RBC Report on Fibre Investment
Category : Investment
“Over the next decade, we believe FTTH will play an increasingly important role in determining returns for investors in the Canadian telecom sector…”
Royal Bank of Canada (RBC) Capital Markets has released research on the investment outlook of Fibre-To-The-Home (FTTH) service that provides perspective for investors in the telecom sector. Essentially it is examining the ROI for deploying FTTH and what that all entails.
Some interesting results have surfaced in this research that shows the importance of bringing this modern service to all Canadians. Fibre is reservedly being referred to as the last leap-frog technology for Canadian telecoms since Fibre is a scalable technology that makes non-incremental step-function gains possible. This is important because the payback for investing in FTTH is anywhere from 8-18 years according to RBC. A long term payback on a technology that will be around for at least as long and can be scaled up is attractive to investors.
RBC doesn’t hide the fact the FTTH is a costly investment that only few companies can afford. The big telcos/cablecos have the capital to be able to rapidly deploy Fibre and survive until they start making a return. Some recommendations to mitigate over-expenditures are to use route through existing fibre rather than overlap services and consider the much cheaper aerial installation rather than buried lines.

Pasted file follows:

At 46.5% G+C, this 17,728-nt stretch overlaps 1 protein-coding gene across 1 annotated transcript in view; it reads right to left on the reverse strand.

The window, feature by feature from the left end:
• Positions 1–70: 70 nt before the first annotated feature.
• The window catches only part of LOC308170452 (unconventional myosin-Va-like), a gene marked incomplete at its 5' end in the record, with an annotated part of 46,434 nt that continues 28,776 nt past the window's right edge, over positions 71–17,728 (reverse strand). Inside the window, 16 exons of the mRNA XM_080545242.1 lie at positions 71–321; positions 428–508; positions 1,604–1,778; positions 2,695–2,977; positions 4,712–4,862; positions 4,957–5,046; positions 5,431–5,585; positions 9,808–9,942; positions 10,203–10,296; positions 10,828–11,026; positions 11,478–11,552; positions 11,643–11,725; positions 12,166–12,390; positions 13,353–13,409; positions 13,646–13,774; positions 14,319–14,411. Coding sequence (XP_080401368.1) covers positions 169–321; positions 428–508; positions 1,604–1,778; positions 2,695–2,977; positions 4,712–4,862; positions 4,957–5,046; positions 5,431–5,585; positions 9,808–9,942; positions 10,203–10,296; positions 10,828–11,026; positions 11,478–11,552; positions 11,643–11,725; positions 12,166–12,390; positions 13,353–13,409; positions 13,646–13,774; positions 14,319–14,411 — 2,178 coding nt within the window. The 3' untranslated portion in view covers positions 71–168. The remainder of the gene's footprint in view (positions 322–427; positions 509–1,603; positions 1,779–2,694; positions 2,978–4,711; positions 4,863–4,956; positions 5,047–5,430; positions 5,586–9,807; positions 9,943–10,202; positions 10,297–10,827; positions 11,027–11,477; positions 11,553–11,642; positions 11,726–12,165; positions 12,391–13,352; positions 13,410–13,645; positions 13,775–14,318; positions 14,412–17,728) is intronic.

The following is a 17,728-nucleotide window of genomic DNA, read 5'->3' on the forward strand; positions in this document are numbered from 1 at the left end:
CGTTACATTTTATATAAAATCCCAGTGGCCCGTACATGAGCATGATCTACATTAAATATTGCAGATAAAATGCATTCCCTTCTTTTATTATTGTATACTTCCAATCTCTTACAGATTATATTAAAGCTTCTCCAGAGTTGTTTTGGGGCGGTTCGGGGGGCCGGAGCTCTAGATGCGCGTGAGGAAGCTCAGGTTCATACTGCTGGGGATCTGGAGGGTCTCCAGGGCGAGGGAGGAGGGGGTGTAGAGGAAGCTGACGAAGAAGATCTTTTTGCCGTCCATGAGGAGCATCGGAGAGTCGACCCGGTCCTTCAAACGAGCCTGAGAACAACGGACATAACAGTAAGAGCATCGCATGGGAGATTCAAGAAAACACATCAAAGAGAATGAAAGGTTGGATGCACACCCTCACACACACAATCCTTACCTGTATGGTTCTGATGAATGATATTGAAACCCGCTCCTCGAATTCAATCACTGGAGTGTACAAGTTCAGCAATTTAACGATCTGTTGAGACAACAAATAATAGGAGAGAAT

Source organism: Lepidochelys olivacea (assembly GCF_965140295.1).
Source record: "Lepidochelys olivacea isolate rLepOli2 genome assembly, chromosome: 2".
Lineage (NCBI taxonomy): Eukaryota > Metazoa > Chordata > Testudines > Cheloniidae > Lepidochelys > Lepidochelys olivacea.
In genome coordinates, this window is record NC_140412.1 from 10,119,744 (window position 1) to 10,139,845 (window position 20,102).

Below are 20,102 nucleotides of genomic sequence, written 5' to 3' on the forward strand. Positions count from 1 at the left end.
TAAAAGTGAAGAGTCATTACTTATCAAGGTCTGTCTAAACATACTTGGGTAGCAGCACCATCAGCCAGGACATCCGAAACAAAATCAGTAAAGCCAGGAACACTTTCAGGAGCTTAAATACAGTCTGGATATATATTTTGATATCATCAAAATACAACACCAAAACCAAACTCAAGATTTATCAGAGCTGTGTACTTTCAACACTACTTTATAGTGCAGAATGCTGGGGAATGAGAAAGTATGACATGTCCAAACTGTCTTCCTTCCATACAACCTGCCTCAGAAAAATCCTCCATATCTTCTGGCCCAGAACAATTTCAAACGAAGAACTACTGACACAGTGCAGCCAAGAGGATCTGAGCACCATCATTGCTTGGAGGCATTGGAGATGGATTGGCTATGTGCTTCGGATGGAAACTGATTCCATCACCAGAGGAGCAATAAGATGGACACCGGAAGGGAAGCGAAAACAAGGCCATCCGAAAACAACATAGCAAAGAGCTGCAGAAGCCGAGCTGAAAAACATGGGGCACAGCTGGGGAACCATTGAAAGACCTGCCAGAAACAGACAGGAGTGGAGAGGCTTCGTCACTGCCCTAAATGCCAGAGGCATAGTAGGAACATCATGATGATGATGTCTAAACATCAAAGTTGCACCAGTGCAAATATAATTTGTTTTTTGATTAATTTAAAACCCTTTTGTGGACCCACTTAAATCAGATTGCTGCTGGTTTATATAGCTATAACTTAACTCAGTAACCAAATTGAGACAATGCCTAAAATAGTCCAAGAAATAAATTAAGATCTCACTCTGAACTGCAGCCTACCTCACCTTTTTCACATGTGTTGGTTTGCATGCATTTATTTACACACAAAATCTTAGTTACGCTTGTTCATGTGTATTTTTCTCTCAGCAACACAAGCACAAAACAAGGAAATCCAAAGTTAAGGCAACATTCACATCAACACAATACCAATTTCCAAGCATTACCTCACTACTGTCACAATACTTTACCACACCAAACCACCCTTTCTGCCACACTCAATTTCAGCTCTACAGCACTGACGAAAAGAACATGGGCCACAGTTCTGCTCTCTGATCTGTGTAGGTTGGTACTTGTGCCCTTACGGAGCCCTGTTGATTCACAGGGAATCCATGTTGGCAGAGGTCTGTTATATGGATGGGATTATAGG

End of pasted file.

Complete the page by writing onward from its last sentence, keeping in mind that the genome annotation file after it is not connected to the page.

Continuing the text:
The demand for Fibre speeds have been rising over the years with users depending on it as a alternative to traditional television and communication services. This increased demand is responsible for revisiting the feasibility of large scale FTTH roll-out.
However, FTTH remains a less feasible option for rural applications. The report acknowledges as much by repeating the long held argument that rural fibre is unlikely to payout to telecom providers. The report suggests telcos focus on new wireless tech to bring fibre-like service to unserviceable rural areas. Rural areas are in no less need of fibre service than urban areas, the only difference is household density.
The report goes on to forecast that local incumbents aiming to provide FTTH could face potential competition with Google. Google has begun deploying fibre services in select US cities at a fraction of a cost of competitors. If local providers don’t step up deployment and service, they could see their efforts and investments marginalized. With new mandates coming from the government stipulating minimum service standards for all Canadians, ISPs need to invest now and look forward at the big picture.
Click here to view the complete RBC Capital Investments report.